“That was special,” he says of a campaign in which he kept 13 clean sheets in 15 league starts. “I was still young, I was fighting for a place, and in the first part of the season didn’t start matches. In December, I began to play and it was a great half season.”

Few moments were more special than a Europa League semi-final second leg shutout against a Juventus side featuring Gianluigi Buffon, a keeper he’d admired since he was young. “When I was growing up it was my father I looked at, and you also see the best keepers in the world,” says Oblak. “I liked Iker Casillas and Buffon, so it was a great feeling when I got to play against them. Juve had a great team, but we won 2-1 at home, then drew 0-0 away. They’re great memories.”

Struggles in Madrid

If Oblak’s early days at Benfica were tough, his first few months at Atletico Madrid weren’t easy either. Before he’d even made his debut for Los Colchoneros, there was a bizarre interlude as Benfica president Luis Filipe Vieira claimed they had been offered him back. “We don’t want him,” insisted Vieira, although Atletico have always denied that any such conversation took place.

“I didn’t believe it and I still don’t believe those words,” says Oblak of Vieira’s snub. Then, when he made his Atletico bow in September 2014, he conceded three goals in a 3-2 loss at Olympiakos and didn’t feature in La Liga or the Champions League again until March 2015.

It was a surprise considering he’d been recruited as the replacement for the departed Thibaut Courtois. They were big shoes to fill.

“Everyone was saying that, asking, ‘How do you feel? Are you under pressure?’” he says of those early Courtois comparisons. “I always said I wasn’t a substitute for anyone. But at the beginning I wasn’t ready as I had an injury in pre-season and Miguel Angel Moya, a great friend of mine, started to play well.

“I was waiting for my opportunity for a long time. It was difficult to be on the bench, but I knew my five minutes would come and I could show everyone they were wrong to speak badly about me. They didn’t know me – I hadn’t had the chance to show them what I could do.”

Jan Oblak Bayer Leverkusen

His opportunity came in the Champions League last 16, at home to Bayer Leverkusen. “That game changed my life,” he says. Atleti were trailing 1-0 on aggregate when Oblak replaced the injured Moya just 23 minutes into the second leg at the Vicente Calderon. He thwarted Die Werkself as Atletico took the tie to penalties, then denied Hakan Calhanoglu in the shootout. Simeone’s side were through, and Oblak has been Atletico’s first choice ever since.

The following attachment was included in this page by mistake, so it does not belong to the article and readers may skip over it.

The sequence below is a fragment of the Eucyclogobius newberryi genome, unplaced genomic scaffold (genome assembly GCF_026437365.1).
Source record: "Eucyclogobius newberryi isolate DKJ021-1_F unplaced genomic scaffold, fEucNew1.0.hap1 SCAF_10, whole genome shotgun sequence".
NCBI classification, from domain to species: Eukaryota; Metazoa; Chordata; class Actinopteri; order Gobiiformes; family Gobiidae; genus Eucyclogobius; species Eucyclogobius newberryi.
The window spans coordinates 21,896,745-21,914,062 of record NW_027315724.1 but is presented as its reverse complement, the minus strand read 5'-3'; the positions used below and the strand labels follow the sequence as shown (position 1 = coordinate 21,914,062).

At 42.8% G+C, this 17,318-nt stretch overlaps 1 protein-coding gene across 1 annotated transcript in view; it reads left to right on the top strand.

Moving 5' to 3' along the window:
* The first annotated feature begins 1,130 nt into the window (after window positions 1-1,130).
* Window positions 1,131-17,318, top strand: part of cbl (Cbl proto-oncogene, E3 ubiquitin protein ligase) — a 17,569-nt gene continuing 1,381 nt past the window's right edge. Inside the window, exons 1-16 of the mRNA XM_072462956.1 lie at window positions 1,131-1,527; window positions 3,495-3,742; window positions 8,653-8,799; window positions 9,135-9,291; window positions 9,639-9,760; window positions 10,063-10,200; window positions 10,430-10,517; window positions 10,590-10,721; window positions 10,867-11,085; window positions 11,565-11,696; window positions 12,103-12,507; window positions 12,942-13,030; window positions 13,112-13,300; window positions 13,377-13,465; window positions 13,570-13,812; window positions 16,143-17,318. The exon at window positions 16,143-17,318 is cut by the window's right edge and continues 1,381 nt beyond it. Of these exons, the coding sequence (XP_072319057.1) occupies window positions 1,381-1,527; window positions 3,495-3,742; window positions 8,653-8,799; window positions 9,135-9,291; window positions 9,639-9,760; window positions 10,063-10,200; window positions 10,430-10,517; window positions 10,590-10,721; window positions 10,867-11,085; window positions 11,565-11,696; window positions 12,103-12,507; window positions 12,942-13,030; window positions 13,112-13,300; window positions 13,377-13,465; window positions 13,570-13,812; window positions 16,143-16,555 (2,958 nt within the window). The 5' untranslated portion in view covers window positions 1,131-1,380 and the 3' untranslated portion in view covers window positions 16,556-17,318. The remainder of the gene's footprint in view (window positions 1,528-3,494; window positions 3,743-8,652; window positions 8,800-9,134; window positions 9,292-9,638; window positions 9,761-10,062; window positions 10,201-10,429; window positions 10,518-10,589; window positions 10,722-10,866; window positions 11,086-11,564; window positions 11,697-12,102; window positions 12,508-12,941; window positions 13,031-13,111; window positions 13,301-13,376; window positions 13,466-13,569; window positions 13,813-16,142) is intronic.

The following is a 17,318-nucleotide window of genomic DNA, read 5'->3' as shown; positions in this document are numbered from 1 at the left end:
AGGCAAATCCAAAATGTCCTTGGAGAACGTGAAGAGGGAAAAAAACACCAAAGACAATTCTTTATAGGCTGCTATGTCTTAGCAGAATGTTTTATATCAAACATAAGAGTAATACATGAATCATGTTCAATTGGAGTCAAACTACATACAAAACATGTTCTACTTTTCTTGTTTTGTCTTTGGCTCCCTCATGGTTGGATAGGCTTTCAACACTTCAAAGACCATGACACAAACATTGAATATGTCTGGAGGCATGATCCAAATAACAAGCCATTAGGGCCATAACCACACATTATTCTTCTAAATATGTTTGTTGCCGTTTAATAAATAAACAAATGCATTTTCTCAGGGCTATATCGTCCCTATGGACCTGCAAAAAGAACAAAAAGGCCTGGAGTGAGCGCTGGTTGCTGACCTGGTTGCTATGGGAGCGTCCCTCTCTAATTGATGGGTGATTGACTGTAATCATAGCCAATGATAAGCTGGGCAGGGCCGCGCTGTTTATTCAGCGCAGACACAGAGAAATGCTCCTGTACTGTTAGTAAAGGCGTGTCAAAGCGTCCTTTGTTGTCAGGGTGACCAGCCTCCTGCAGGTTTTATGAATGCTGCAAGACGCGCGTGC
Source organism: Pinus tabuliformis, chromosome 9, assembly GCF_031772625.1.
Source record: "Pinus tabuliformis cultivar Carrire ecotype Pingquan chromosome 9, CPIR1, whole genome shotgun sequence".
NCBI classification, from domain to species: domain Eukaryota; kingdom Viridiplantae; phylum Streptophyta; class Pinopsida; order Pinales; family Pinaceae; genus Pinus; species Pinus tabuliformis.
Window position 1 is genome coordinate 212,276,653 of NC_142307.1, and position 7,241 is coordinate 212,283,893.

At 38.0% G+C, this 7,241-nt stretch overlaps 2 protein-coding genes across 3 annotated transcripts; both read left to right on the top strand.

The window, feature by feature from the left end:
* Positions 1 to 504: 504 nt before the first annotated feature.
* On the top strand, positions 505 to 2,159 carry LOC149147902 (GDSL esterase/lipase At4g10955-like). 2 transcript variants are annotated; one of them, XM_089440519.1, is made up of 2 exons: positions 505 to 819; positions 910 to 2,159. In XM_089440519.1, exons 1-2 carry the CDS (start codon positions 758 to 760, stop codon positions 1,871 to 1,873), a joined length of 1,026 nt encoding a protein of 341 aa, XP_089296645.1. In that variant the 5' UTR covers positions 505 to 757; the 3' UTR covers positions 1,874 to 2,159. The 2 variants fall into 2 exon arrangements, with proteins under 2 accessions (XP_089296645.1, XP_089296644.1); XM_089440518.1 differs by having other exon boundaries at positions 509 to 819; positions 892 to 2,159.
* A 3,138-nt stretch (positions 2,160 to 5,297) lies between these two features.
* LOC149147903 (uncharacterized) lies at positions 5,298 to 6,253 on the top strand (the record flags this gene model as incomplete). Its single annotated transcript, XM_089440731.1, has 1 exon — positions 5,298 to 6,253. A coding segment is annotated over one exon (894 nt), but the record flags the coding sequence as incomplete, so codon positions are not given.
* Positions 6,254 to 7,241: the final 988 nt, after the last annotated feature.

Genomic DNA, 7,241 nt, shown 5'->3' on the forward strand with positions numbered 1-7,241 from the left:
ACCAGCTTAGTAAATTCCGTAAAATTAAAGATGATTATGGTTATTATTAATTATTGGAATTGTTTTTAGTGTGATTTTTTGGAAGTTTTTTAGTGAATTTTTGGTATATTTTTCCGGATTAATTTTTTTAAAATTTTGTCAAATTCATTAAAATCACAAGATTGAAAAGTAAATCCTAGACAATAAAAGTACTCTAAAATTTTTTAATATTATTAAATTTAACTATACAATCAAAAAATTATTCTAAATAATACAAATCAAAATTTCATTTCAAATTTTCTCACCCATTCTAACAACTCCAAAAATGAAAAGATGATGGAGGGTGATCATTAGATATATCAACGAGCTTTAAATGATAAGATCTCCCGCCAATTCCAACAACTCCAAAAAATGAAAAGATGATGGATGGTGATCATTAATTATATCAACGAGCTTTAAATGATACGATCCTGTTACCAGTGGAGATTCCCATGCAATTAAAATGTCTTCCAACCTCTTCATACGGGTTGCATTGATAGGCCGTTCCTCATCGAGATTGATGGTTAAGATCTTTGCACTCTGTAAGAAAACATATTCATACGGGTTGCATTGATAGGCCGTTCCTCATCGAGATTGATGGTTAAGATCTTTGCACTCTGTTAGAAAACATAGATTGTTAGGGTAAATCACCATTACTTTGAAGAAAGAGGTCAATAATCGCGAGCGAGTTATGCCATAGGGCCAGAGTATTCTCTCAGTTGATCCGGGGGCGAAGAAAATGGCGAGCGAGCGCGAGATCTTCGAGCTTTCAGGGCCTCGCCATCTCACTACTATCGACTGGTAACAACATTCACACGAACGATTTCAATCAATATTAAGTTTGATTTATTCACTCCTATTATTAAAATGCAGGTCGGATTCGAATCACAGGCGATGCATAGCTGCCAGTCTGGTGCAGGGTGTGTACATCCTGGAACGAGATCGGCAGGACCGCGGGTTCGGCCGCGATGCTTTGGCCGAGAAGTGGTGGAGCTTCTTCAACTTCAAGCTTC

“It was a huge moment for me,” he reflects. “It was unlucky for my team-mate that he got injured, but in our case it’s like that – normally it’s not the beautiful way when another goalkeeper gets their chance. I saved the penalty, we got through and it changed my career.”

He’s displayed his talents time and again in the Champions League, saving Thomas Muller’s spot-kick at the Allianz Arena to help Atletico reach the 2016 final.

“That game was crazy,” he admits. “We’d won 1-0 at home, but we went there and Bayern were pressing – we didn’t pass the halfway line. They scored a strange goal from a free-kick that deflected in off Jose Maria Gimenez. They were pressing again and then came the penalty. In that moment I knew it – as I stood there, I said to myself, ‘I need to stop this penalty. If I don’t stop it, they are going to kill us’. Luckily I stopped it, we equalised thanks to Antoine Griezmann and got to the final. It was an amazing night.”

"The saddest day of my life"

However, Atletico lost to Real Madrid in Milan, a second Champions League final defeat to their rivals in three years. Losing on penalties, Oblak’s forte, made it even more agonising.

“The final was the saddest day of my life,” he says. “It was penalties again: in the semi-final I’d saved one, we’d also beaten PSV in the last 16 on penalties, and against Leverkusen the year before. But then we lost the final to Real Madrid.